To guide future experiments aimed at understanding the mouse visual system, it is essential that we have a solid handle on the global topography of visual cortical areas. Ideally, the method used to measure cortical topography is objective, robust, and simple enough to guide subsequent targeting of visual areas in each subject. We developed an automated method that uses retinotopic maps of mouse visual cortex obtained with intrinsic signal imaging (Schuett et al., 2002; Kalatsky and Stryker, 2003; Marshel et al., 2011) and applies an algorithm to automatically identify cortical regions that satisfy a set of quantifiable criteria for what constitutes a visual area. This approach facilitated detailed parcellation of mouse visual cortex, delineating nine known areas (primary visual cortex, lateromedial area, anterolateral area, rostrolateral area, anteromedial area, posteromedial area, laterointermediate area, posterior area, and postrhinal area), and revealing two additional areas that have not been previously described as visuotopically mapped in mice (laterolateral anterior area and medial area). Using the topographic maps and defined area boundaries from each animal, we characterized several features of map organization, including variability in area position, area size, visual field coverage, and cortical magnification. We demonstrate that higher areas in mice often have representations that are incomplete or biased toward particular regions of visual space, suggestive of specializations for processing specific types of information about the environment. This work provides a comprehensive description of mouse visuotopic organization and describes essential tools for accurate functional localization of visual areas.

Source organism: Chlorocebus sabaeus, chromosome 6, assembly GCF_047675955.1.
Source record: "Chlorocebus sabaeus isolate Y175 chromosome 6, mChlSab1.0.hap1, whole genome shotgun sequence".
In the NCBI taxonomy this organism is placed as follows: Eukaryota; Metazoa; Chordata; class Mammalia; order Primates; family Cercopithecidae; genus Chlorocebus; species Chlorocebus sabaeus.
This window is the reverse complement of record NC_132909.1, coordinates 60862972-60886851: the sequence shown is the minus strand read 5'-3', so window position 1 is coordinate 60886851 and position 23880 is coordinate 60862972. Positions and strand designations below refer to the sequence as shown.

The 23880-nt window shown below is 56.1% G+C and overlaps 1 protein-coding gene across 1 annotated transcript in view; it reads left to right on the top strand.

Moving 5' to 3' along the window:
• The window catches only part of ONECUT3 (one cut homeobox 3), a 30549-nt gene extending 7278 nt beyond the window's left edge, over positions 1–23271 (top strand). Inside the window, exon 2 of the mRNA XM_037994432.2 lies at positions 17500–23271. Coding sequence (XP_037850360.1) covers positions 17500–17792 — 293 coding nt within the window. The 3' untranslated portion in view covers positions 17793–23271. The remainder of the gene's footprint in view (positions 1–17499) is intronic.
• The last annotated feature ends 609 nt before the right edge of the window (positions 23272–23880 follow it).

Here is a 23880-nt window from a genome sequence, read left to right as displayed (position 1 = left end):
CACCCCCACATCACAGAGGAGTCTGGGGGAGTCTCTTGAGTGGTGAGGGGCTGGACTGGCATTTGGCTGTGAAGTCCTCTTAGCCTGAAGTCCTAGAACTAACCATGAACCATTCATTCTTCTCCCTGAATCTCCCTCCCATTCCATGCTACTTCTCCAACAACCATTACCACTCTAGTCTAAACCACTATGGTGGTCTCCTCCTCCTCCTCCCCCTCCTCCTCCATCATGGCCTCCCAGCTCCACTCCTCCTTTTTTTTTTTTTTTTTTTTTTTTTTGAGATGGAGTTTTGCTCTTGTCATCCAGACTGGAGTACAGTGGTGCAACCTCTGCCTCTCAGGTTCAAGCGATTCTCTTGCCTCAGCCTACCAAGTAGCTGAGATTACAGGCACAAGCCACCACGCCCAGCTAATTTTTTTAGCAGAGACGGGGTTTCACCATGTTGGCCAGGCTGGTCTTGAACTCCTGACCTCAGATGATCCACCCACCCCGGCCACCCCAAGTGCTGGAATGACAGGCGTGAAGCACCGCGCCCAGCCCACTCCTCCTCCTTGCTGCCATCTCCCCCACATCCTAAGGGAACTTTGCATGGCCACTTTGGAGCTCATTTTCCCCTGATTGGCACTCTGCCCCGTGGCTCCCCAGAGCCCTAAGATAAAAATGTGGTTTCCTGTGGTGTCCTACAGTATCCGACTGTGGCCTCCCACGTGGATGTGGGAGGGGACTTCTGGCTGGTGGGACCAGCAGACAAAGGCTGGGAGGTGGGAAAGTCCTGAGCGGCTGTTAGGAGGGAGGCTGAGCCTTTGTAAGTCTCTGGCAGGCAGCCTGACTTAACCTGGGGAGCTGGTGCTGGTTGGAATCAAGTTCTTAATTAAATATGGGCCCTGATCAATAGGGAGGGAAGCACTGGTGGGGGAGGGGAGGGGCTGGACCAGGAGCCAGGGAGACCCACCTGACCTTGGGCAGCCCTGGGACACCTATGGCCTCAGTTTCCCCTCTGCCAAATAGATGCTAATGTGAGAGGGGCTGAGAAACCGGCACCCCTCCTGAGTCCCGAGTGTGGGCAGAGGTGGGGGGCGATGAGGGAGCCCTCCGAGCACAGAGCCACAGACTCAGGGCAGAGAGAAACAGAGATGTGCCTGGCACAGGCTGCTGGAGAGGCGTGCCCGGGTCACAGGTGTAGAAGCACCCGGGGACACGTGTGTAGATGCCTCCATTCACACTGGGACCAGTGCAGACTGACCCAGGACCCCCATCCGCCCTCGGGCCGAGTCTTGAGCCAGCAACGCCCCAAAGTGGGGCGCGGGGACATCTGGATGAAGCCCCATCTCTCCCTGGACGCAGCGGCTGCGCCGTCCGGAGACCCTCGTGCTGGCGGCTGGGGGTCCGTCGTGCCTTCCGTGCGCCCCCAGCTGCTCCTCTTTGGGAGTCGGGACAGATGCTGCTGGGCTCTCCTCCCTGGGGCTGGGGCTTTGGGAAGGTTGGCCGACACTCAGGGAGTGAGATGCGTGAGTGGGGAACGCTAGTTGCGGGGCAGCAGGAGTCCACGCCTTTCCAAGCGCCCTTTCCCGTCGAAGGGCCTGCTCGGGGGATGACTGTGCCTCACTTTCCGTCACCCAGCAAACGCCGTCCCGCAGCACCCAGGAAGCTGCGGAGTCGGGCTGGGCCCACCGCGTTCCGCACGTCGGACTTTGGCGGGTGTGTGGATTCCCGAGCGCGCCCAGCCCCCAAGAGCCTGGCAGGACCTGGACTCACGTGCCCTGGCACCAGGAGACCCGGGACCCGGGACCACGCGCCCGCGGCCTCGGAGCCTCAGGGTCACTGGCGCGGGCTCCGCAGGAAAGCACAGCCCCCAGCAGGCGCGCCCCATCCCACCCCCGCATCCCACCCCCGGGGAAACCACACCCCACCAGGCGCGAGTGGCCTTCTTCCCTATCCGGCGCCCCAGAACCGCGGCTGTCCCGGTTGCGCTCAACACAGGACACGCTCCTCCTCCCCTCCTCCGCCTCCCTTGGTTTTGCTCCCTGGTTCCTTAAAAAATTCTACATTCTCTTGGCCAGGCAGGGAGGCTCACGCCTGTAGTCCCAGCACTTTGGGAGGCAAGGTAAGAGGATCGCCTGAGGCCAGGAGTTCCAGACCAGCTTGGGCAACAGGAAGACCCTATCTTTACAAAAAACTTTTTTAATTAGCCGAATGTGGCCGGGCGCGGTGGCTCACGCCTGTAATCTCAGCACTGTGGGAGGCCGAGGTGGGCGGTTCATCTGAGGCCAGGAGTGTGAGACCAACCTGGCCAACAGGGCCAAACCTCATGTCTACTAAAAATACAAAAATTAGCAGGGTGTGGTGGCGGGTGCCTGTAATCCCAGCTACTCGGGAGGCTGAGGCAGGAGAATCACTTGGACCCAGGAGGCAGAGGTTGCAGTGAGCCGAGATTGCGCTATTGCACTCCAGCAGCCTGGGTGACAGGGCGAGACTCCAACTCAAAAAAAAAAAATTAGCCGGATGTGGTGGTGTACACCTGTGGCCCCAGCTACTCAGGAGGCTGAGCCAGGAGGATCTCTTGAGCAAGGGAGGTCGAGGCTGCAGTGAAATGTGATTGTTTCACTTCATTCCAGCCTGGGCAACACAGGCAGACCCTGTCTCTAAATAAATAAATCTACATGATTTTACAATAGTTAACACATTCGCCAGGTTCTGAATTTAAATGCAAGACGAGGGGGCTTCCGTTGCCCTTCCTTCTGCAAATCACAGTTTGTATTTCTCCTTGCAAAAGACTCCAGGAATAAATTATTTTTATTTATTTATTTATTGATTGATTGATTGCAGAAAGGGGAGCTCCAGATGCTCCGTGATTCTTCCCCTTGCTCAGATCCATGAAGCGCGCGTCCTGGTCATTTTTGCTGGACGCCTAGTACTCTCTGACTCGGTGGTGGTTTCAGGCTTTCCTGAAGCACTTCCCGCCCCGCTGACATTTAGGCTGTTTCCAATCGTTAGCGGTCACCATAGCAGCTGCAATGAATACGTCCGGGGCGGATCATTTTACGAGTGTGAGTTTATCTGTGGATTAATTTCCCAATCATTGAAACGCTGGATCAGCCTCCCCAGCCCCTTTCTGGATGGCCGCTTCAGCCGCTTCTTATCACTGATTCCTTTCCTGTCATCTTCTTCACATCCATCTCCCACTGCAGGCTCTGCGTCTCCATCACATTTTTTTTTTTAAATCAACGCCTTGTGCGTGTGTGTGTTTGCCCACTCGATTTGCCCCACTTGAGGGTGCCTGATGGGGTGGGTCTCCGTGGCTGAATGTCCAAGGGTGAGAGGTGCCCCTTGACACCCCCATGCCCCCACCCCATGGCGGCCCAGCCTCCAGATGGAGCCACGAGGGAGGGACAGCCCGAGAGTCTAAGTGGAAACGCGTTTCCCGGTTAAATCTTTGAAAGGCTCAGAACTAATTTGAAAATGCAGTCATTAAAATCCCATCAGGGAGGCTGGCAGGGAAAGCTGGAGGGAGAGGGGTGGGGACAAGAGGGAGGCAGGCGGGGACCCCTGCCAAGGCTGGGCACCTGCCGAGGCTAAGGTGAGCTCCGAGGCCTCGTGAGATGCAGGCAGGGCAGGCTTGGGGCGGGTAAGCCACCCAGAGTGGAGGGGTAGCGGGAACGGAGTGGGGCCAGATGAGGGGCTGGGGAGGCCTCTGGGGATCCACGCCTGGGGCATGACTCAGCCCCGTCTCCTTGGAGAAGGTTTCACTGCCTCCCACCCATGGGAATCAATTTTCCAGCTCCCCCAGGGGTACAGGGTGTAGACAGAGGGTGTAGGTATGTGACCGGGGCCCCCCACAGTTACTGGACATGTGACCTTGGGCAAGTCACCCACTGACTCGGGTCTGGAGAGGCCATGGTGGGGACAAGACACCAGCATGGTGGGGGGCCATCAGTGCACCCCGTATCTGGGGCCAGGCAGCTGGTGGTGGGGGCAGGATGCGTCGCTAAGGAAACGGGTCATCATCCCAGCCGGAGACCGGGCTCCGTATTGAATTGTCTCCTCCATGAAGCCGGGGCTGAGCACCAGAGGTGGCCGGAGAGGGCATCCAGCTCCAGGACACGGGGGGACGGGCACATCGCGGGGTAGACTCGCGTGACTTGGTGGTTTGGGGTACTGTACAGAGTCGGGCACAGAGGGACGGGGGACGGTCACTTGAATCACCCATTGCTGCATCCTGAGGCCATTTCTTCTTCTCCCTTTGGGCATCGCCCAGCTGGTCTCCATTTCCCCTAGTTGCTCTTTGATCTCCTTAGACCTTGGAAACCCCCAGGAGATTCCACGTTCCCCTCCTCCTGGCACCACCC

Keywords: extrastriate; imaging; mouse; retinotopy; topography; visual cortex.
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